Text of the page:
Located within Lewes District Council (with about half also in the South Downs National Park), the parish (pop. circa 300) covers 3.27 square miles in a long narrow strip, over chalk downland in the south through wooded and arable wealden land to the north. This historical arrangement, typical of neighbouring parishes, provided each with areas for grazing, forestry and raising of crops, with the main settlements positioned around the church. St Martins Church is the centre of a conservation area at Church Corner.
Local people share a strong interest in conservation through volunteer groups such as Footpaths Preservation Society, Mid Sussex Bridleways Group, the Monday Group and The Westmeston Jubilee Pathway Trust.
From highest areas of about 800ft above sea level near Ditchling Beacon, the land drops steeply to about 325ft and then undulates further north to an average of about 220ft.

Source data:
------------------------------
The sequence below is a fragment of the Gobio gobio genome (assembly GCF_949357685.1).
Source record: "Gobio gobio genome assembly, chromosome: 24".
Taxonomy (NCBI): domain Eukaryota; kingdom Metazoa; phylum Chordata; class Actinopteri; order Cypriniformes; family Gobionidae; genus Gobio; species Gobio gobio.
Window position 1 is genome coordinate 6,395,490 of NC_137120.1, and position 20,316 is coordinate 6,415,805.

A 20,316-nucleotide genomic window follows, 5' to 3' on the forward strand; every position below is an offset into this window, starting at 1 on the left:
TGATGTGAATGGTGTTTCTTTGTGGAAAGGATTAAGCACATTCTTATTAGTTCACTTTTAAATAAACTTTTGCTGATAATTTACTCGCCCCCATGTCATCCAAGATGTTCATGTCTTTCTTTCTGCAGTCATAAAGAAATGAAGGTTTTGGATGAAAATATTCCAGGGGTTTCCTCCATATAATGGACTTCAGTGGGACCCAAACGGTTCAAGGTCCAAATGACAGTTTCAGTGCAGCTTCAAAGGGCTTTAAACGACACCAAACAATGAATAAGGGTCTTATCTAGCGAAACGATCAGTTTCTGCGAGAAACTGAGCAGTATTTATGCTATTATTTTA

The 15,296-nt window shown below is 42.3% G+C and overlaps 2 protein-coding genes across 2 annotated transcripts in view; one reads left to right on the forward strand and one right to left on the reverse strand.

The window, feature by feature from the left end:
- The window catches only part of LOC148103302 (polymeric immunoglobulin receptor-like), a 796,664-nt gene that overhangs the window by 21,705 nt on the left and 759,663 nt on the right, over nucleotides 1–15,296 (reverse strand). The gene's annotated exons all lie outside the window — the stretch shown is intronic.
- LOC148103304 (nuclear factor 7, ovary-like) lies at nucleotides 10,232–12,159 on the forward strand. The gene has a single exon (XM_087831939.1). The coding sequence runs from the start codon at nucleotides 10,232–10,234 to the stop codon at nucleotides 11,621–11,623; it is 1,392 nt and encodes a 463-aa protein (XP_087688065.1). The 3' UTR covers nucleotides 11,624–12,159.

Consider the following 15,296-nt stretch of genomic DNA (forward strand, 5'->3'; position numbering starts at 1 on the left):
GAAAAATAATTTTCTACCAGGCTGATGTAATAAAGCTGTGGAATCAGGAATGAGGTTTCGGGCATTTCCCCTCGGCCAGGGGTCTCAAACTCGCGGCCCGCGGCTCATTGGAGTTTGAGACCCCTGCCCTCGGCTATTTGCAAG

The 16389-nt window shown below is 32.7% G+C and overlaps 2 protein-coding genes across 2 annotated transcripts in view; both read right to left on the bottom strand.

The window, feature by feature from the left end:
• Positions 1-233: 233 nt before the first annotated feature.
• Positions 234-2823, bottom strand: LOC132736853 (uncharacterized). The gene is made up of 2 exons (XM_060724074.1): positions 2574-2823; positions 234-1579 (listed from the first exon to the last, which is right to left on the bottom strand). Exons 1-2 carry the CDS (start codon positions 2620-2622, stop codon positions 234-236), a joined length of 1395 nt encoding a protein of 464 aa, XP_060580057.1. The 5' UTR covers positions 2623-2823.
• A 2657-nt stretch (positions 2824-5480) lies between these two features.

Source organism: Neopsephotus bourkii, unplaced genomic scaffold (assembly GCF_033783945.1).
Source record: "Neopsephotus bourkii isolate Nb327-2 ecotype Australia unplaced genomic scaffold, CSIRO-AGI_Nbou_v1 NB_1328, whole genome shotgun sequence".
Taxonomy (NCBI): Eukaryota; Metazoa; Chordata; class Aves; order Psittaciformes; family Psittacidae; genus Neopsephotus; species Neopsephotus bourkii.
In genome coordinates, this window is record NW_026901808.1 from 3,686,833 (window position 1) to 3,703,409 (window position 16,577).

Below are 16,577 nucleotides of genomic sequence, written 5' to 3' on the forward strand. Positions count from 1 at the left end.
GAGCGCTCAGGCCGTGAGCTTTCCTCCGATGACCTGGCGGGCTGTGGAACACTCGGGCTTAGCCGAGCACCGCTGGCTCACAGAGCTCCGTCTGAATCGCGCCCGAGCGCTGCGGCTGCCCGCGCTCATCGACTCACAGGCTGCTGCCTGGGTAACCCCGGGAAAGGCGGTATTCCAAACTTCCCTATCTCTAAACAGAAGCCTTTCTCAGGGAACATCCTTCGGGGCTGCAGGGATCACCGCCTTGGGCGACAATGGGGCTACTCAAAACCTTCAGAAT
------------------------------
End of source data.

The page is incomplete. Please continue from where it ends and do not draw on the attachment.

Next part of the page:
The area is well served by a network of bridleways, footpaths and permissive paths. Riding, cycling and walking are popular with both locals and the increasing numbers of visitors to the area. The main vehicular route B2116 west/east gives access to the northern routes via Spatham Lane and Hundred Acre Lane. Railway access is at Hassocks to the west and Plumpton in the north east.
The parish is near to the western boundary of East Sussex and borders Ditchling to the west, convenient for the health centre, post office, pubs, café, pharmacy and small shops. Further west in Hassocks can be found a more comprehensive selection of services including supermarket, and banks. Westmeston has a farm shop in Middleton Common Lane, golf club in Spatham Lane and a parish hall on Lewes Road which opened in 2000 and is available for hire.
The ancient and attractive county town of Lewes is 7 miles away and is the centre for local government.
The Westmeston area, whilst rural with some agricultural and horticultural activity, is mainly residential with much of the land used for equestrian interests, both commercial and private.